Chicago Bulls' Derrick Rose looks on from the bench against the Cleveland Cavaliers during the second half of their NBA basketball game in Chicago

The Extra Pass: What can we expect of Derrick Rose in his return?

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The Extra Pass is a column that’s designed to give you a better look at a theme, team, player or scheme. Today, we look at what to expect from Derrick Rose when he returns.

This was supposed to be a lost season for the Chicago Bulls. Even the most ardent believers in Tom Thibodeau’s defensive system didn’t see this coming. The Bulls didn’t have depth, they didn’t have room for improvement, and most importantly, they didn’t have Derrick Rose.

But what do the Bulls have now? A 29-19 record, the fourth spot in the Eastern Conference, and a legitimate chance to catch the East’s leaders as the All-Star break approaches.

It was once easy to assume that Rose would return from his torn ACL to a floundering team just trying to stay alive. Instead, he’s coming back to a flourishing one.

That success has altered the expectations for Rose in his return. He is no longer required to be a savior, but rather a solid contributor. On the opposite end of the spectrum, the Bulls actually have a decent shot at winning a title. That would sound preposterous a few months ago — and to some it still might — but according to Memphis Grizzlies front office employee and former ESPN writer John Hollinger’s playoff odds, the Bulls currently have a 16.5 percent chance at making the finals.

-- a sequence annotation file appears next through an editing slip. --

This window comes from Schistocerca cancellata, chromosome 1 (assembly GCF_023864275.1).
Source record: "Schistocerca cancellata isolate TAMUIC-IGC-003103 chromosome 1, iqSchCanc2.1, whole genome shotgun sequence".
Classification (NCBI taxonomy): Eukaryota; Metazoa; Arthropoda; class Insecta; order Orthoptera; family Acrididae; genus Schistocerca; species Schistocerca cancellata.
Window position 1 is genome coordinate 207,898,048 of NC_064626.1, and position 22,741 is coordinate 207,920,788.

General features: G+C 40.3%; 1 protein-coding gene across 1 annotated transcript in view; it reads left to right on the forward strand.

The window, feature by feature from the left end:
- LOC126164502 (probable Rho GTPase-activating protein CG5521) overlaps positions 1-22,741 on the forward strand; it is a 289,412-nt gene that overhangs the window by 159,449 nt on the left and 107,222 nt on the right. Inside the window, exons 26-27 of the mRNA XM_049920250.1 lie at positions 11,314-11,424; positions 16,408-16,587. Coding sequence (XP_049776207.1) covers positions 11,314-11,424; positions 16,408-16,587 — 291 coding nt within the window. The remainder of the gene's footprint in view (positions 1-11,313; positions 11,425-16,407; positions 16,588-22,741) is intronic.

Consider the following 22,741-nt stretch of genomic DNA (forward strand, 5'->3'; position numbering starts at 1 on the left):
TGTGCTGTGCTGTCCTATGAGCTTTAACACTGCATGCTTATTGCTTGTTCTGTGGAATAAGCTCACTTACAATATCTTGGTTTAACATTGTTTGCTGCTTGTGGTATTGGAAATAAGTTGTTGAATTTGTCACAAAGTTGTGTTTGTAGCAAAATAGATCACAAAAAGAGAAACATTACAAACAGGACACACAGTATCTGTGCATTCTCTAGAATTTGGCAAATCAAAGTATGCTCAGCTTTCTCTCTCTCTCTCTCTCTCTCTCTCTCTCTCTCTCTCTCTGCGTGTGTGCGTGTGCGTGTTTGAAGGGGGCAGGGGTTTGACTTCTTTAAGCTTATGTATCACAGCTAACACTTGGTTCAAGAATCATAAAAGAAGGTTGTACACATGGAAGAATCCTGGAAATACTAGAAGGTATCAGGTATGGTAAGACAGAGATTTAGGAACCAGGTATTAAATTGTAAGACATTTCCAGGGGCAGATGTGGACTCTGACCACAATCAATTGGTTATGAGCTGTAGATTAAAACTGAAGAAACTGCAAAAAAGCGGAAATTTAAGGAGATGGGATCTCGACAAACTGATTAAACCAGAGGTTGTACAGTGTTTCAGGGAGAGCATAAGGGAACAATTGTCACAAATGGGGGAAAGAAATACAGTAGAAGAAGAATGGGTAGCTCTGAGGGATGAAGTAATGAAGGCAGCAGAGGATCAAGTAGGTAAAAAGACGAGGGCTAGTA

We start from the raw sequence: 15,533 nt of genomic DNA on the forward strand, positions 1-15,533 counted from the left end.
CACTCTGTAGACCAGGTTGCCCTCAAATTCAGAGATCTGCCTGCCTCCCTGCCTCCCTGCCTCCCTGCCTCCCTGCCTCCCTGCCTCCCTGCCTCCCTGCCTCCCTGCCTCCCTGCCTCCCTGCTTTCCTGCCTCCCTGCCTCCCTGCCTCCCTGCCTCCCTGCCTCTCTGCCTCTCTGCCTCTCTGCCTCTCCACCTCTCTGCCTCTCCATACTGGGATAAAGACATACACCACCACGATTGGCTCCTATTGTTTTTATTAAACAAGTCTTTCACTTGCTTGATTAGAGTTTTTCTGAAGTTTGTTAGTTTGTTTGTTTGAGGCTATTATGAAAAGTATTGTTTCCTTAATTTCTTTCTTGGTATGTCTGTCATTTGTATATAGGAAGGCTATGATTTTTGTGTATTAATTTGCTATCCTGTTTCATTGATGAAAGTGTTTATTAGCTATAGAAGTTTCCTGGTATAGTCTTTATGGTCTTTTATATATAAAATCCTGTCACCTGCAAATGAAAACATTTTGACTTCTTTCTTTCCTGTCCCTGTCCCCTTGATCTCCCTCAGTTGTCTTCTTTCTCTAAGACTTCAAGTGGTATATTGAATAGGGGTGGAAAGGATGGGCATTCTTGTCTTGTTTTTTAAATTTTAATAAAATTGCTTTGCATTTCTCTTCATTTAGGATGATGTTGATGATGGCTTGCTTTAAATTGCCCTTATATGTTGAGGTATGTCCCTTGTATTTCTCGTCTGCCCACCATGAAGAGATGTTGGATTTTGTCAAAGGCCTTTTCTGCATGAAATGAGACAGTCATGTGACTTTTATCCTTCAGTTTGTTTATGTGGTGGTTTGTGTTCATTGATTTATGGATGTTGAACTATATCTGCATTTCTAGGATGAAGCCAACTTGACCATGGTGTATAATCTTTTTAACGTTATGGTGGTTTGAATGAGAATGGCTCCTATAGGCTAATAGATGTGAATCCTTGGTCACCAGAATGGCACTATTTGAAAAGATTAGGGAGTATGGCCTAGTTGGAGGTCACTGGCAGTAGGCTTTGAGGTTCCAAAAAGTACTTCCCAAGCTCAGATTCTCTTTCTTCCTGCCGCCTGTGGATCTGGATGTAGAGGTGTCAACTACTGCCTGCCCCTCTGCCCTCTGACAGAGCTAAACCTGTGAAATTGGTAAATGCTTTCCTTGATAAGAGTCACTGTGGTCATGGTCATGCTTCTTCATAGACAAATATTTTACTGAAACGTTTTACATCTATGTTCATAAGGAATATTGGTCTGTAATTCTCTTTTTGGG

That may surprise some, but Chicago’s 4th ranked defense is suffocating. They have two scary wing defenders in Luol Deng and Jimmy Butler to throw at Miami, they have the passing big men to dice up a slow defense like New York, and you have to imagine they’d welcome a grind out battle on their terms against an Indiana or Brooklyn. Point being, we know this is a very capable team. They’ve proven that early on.

That said, what we don’t know about the Bulls looms large in the big picture. What can we expect of Derrick Rose when he makes his return?

The good and the bad

The hopeful few will quickly cite the name of Adrian Peterson, the Minnesota Vikings running back who won the league’s MVP award and put together his best season after an ACL injury. The line of thought isn’t hard to follow — Peterson is an athletic wonder that shines over his peers, and Rose is cut from the same cloth. Special athletes are more equipped to deal with this sort of thing, you would think.